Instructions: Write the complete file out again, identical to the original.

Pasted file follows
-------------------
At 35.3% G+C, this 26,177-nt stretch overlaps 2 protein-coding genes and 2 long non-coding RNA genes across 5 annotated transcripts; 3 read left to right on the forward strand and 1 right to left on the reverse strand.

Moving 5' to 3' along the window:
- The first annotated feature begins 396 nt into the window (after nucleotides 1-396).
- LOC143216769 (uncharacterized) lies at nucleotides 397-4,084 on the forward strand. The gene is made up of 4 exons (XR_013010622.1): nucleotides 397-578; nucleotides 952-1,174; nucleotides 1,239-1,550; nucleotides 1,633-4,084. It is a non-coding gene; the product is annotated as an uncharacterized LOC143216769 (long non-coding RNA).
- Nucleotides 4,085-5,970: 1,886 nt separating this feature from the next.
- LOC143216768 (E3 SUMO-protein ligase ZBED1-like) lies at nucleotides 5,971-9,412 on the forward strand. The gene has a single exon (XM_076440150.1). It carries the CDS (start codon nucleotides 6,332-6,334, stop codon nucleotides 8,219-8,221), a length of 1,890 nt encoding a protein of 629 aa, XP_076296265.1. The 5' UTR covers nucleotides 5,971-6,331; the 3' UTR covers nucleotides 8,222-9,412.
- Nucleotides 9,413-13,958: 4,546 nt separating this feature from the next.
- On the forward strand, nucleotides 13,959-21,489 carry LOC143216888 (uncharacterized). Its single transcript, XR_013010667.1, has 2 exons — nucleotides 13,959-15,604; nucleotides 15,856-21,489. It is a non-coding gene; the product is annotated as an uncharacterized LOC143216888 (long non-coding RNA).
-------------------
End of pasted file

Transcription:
At 35.3% G+C, this 26,177-nt stretch overlaps 2 protein-coding genes and 2 long non-coding RNA genes across 5 annotated transcripts; 3 read left to right on the forward strand and 1 right to left on the reverse strand.

Moving 5' to 3' along the window:
- The first annotated feature begins 396 nt into the window (after nucleotides 1-396).
- LOC143216769 (uncharacterized) lies at nucleotides 397-4,084 on the forward strand. The gene is made up of 4 exons (XR_013010622.1): nucleotides 397-578; nucleotides 952-1,174; nucleotides 1,239-1,550; nucleotides 1,633-4,084. It is a non-coding gene; the product is annotated as an uncharacterized LOC143216769 (long non-coding RNA).
- Nucleotides 4,085-5,970: 1,886 nt separating this feature from the next.
- LOC143216768 (E3 SUMO-protein ligase ZBED1-like) lies at nucleotides 5,971-9,412 on the forward strand. The gene has a single exon (XM_076440150.1). It carries the CDS (start codon nucleotides 6,332-6,334, stop codon nucleotides 8,219-8,221), a length of 1,890 nt encoding a protein of 629 aa, XP_076296265.1. The 5' UTR covers nucleotides 5,971-6,331; the 3' UTR covers nucleotides 8,222-9,412.
- Nucleotides 9,413-13,958: 4,546 nt separating this feature from the next.
- On the forward strand, nucleotides 13,959-21,489 carry LOC143216888 (uncharacterized). Its single transcript, XR_013010667.1, has 2 exons — nucleotides 13,959-15,604; nucleotides 15,856-21,489. It is a non-coding gene; the product is annotated as an uncharacterized LOC143216888 (long non-coding RNA).